Ehlers-Danlos Syndrome can also be “triggered” by sickness, stress and trauma, such as the death of a loved one or a car accident or nasty flu, and this also adds to the confusion. Much like with CFS/ME, a patient may only remember getting sick, and just never getting well again, or not very. Others will have no major issues or illness or trauma, but have a slow and steady stream of joint problems and tendonitis and cartilage loss that gets written off to just “wear and tear” or age, since we’re often so driven we work in very physically demanding occupations and such trouble seems to be the “norm”. (E.g. bad backs, fallen arches and bad knees in cashiers or warehouse workers). Others will have few joint problems, but really struggle with the “extra-articular” (non-joint related) problems I’ve mentioned elsewhere and below.
You could say we put the “variable” in variable expression (smile), with such a wide range of resulting comorbidities and variable presentation at any and all ages and rates of onset. Babies, can’t talk, but they can be floppier than “normal” (aka “hypotonic”), and be slow to walk and or talk, W-sit, and have lots of allergies or bilateral hip dysplasia (dislocations/displacement on both sides). Toddlers can likewise struggle with coordination and strength, fatigue easily, cry from pain, melt down easily from sensory processing disorders (SPD) on top of internal pain, etc. Older children may have trouble with constipation and/or diarrhea, or even incontinence from allergies and MCAD, tethered cord syndrome or occult Chiari, plus extreme lordosis (inward curvature of the lower back, aka “swayback”), scoliosis or hernias. Children may walk with an inward toeing gate that needs to be corrected before it’s “set” in them, have a pronation or flat feet, or require orthotics like AFO’s and KAFO’s to support weak ankles and knees. They may have trouble falling and staying asleep, and do better with a small snack before bed, especially protein and be prone to headaches and “tummy aches”. (One friend’s daughter was so “floppy” she had to cover her in braces from nearly head to toe).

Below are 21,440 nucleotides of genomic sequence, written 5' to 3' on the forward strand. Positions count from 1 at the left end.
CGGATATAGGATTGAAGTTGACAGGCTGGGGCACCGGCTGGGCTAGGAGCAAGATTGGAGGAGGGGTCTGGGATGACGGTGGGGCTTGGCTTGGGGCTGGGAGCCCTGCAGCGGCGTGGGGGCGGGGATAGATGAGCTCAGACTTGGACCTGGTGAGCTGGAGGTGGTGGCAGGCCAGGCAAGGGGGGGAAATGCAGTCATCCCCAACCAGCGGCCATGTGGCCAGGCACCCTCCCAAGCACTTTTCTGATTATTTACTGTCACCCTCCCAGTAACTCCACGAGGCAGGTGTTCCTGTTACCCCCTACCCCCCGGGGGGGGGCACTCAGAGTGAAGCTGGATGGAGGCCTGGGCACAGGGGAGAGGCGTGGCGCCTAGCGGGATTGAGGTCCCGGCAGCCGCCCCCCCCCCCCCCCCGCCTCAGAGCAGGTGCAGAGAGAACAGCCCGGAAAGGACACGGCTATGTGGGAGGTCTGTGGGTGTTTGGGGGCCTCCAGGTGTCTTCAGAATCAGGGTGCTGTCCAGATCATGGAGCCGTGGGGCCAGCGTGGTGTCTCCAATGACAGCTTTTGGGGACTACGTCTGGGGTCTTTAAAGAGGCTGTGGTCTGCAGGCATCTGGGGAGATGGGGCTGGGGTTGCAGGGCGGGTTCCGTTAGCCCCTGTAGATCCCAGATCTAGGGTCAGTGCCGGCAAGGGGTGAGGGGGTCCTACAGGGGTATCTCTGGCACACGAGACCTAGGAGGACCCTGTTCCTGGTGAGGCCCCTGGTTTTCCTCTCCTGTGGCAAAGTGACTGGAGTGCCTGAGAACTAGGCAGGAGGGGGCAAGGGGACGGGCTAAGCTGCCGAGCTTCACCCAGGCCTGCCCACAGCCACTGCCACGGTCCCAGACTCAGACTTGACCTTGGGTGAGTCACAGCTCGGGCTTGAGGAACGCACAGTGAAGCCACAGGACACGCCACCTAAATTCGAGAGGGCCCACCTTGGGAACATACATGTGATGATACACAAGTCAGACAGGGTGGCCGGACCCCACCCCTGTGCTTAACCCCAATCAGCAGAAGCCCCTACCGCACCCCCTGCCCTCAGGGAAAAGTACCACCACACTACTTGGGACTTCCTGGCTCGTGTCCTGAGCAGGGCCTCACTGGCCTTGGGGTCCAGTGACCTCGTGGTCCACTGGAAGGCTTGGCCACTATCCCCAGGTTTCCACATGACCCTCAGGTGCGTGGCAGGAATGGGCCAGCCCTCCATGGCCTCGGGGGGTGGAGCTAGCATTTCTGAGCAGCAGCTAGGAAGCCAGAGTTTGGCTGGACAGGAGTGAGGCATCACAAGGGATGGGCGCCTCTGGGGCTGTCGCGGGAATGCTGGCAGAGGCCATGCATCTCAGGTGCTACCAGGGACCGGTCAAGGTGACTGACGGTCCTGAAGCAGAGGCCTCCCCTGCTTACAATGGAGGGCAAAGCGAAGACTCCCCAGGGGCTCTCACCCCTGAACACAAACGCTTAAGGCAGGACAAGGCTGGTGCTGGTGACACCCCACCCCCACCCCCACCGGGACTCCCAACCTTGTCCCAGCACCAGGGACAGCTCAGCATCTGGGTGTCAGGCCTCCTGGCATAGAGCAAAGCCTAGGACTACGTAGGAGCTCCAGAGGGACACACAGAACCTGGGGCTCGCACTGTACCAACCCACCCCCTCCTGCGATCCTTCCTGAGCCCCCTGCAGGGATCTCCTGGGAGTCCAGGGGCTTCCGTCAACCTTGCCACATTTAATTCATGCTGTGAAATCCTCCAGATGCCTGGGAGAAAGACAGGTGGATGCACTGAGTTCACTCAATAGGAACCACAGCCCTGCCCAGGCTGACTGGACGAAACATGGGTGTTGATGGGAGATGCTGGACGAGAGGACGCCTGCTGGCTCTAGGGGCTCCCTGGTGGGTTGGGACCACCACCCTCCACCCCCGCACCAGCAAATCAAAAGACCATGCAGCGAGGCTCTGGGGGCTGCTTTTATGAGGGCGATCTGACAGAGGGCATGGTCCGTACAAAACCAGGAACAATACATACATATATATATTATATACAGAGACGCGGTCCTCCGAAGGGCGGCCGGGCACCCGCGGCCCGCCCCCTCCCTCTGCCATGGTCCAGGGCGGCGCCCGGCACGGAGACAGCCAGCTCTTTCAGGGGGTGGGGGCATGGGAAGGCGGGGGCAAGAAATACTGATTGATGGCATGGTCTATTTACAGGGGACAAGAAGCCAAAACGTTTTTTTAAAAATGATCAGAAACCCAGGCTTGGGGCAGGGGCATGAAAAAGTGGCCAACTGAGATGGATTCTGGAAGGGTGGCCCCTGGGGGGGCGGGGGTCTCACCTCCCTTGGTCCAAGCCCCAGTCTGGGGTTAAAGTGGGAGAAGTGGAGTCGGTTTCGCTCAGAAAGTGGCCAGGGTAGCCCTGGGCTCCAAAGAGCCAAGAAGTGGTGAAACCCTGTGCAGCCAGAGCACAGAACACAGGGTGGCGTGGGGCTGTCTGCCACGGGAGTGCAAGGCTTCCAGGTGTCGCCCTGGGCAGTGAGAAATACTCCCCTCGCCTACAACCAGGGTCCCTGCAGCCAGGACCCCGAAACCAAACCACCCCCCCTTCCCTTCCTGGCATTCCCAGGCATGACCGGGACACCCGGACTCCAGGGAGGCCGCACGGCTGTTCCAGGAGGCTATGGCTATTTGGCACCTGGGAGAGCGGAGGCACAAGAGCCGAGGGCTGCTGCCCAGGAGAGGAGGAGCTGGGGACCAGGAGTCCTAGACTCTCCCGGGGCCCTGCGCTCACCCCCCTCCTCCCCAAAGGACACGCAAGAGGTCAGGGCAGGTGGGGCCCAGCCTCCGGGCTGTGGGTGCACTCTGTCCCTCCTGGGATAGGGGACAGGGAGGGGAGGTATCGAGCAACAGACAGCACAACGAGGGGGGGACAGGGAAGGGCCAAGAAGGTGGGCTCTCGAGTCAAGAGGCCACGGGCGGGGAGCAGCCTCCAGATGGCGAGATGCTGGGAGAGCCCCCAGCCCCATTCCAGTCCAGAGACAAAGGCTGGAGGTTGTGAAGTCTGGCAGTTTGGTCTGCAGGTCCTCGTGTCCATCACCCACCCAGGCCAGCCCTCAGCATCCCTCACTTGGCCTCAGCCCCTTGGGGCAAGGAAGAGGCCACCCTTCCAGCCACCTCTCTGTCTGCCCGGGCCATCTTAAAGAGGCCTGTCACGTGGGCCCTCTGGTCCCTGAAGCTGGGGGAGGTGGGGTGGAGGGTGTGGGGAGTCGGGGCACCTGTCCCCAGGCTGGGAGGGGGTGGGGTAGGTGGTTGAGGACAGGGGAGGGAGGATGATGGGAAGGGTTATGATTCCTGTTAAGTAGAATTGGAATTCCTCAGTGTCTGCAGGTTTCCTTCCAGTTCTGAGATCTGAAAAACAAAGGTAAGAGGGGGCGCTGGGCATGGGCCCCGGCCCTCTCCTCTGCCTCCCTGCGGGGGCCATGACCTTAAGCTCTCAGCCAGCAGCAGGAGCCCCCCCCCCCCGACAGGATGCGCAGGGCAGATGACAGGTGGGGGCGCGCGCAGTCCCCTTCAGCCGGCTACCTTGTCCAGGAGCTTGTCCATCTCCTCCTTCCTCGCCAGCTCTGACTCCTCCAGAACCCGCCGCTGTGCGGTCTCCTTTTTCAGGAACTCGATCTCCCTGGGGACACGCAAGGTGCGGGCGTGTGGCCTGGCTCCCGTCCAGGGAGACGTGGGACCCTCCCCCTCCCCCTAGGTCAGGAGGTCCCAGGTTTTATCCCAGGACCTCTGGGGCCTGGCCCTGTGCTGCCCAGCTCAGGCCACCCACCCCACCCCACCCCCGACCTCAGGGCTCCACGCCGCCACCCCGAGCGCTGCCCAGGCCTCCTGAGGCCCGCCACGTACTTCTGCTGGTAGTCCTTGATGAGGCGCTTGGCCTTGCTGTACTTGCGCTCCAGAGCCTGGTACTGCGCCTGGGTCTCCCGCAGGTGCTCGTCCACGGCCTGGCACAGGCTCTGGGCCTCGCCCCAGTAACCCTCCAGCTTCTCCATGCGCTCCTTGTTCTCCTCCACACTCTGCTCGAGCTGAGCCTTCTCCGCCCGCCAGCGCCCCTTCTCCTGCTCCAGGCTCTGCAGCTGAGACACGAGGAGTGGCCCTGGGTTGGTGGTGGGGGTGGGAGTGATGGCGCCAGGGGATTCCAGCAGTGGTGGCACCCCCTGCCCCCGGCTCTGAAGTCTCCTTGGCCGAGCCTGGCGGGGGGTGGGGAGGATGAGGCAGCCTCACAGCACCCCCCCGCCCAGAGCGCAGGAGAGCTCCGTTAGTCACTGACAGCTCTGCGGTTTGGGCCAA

Both children and adults may have trouble regulating temperature (get hot or cold easily), pass out from low BP easily especially upon standing quickly or for too long, have exercise intolerance and mood disorders including irritability from SPD and histadelia from likely MCAD and atopy (allergies). Most will have a long (and ever-growing) list of food and drug allergies and sensitivities, be allergic to bee and wasp stings, flush easily, experience hives and other odd rashes and skin issues.
Children and adults my find themselves prone to chronic or recurrent infections, often ear, sinus and respiratory infections as children, and UTI’s in adults. Scarlet fever is not uncommon, along with proclivity to catching just about any virus that comes along no matter how careful, including STDs. (This may be a result of likely CVID and variants we’re finding common in the community). Yeast infections and thrush are common, as is Small Intestinal Bacterial Overgrowth (SIBO), low stomach acid, and weak hiatal sphincters and ileo-cecal valves. (That’s the one between your small and large intestines that keeps things from flowing back up your digetsive system). Appendicitis and gall stones and other gall bladder trouble are common, along with vocal cord dysfunction, asthma and early or noticeable hair loss in women.